Repeated efforts to draw him on the Palestinian question are only partially satisfied, before he reverts to his real topic. He remains a firm two-stater, and an eternally optimistic one at that. The solution hasn’t changed: when two states finally comes, he assures us, you will need a magnifying glass to see any differences with the Camp David / Clinton Parameters / Taba proposals. On the collapse of that doomed process he is firm in denying any responsibility: I never told Arafat take it or leave it, he insists. There is genuine wistfulness and regret in the lives and time wasted. People will ask, he says, why did it take so long, and so many bodies, to reach the only possible agreement?
He has surprisingly warm words for Mahmoud Abbas – ‘basically a good person with many mistakes’ – but surprisingly few for the crumbling edifice of the Palestinian Authority and Abbas’s waning, sclerotic leadership, both of which are already bringing profound and baleful consequences for both Israelis and West Bankers. He champions the traditional wisdom of improving the Palestinian economy as a deterrent to terror and inspirer of hope (the same logic re-stated by the defenestrated Gallant last month). Peace, or at least its process, will come when Israelis and Palestinians feel ‘self-confident’. Alas, Barak’s singularity of purpose here precludes a proper interrogation of how tragically and self-evidently lacking that commodity is for both right now.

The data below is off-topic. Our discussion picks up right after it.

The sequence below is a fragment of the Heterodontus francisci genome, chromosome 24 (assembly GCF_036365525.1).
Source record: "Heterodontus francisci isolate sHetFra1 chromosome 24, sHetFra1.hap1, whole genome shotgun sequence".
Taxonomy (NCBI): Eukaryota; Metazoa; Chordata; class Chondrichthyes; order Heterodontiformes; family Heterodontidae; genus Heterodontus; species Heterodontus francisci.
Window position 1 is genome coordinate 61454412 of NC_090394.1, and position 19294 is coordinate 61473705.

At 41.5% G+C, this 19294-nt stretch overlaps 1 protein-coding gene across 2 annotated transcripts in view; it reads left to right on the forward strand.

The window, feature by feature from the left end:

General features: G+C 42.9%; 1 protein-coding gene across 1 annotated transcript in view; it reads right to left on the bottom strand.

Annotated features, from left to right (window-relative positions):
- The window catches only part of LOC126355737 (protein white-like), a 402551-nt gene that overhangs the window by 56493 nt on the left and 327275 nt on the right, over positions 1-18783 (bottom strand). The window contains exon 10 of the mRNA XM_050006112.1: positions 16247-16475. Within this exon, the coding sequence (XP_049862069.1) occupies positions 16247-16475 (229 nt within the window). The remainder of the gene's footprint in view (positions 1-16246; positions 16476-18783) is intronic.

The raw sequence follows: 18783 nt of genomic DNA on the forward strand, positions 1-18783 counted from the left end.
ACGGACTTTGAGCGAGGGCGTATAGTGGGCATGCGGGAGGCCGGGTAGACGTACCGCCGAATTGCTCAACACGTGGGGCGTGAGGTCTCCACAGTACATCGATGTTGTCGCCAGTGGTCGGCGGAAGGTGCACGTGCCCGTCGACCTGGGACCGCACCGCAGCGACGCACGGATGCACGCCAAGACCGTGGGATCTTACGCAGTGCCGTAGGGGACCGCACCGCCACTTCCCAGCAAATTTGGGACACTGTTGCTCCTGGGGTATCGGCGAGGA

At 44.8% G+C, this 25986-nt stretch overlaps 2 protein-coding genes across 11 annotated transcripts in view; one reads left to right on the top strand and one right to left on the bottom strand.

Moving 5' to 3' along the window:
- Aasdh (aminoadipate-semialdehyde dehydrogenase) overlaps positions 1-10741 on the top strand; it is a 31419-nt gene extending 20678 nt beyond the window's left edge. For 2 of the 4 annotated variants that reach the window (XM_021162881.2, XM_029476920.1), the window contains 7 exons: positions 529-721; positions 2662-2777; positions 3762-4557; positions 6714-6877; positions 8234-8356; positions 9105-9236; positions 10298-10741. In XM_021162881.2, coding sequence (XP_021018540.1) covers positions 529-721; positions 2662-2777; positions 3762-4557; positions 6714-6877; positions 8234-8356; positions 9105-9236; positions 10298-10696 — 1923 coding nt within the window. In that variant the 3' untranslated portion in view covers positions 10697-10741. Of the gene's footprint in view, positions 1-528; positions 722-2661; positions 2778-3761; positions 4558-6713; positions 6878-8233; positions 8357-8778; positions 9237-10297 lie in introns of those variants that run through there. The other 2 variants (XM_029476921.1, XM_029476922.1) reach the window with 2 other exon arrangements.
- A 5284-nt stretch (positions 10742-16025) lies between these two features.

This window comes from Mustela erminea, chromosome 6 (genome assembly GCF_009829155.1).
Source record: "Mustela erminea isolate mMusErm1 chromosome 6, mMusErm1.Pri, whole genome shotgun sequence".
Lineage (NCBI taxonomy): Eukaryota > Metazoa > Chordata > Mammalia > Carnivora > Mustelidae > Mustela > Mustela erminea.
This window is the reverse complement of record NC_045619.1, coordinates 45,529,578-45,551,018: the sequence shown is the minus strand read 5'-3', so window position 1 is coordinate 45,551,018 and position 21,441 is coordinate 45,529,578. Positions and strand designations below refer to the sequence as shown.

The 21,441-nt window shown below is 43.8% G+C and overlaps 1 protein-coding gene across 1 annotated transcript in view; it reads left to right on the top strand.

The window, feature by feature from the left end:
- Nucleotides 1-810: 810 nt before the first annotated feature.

At the third or fourth attempt to get him to focus on the Palestinians, he smiles; a smile which says ‘you guys don’t get it do you, don’t get what’s at stake here.’ So he spells it out: the Palestinian question is irrelevant if Israel is a dictatorship. This is a battle rendering all others secondary. The Palestinians must be patient, he says, to an audibly shocked murmur. (An English audience, however interested, tends to underestimate the extent to which the Israeli consensus has temporarily given up on the practicalities of implementing two-states in any case, and how low a priority it was even before the judicial crisis. Perceptions of the Palestinian national movement as fanatically irredentist and rejectionist, and of disengagement as a disaster, cut across political divides in Israel.)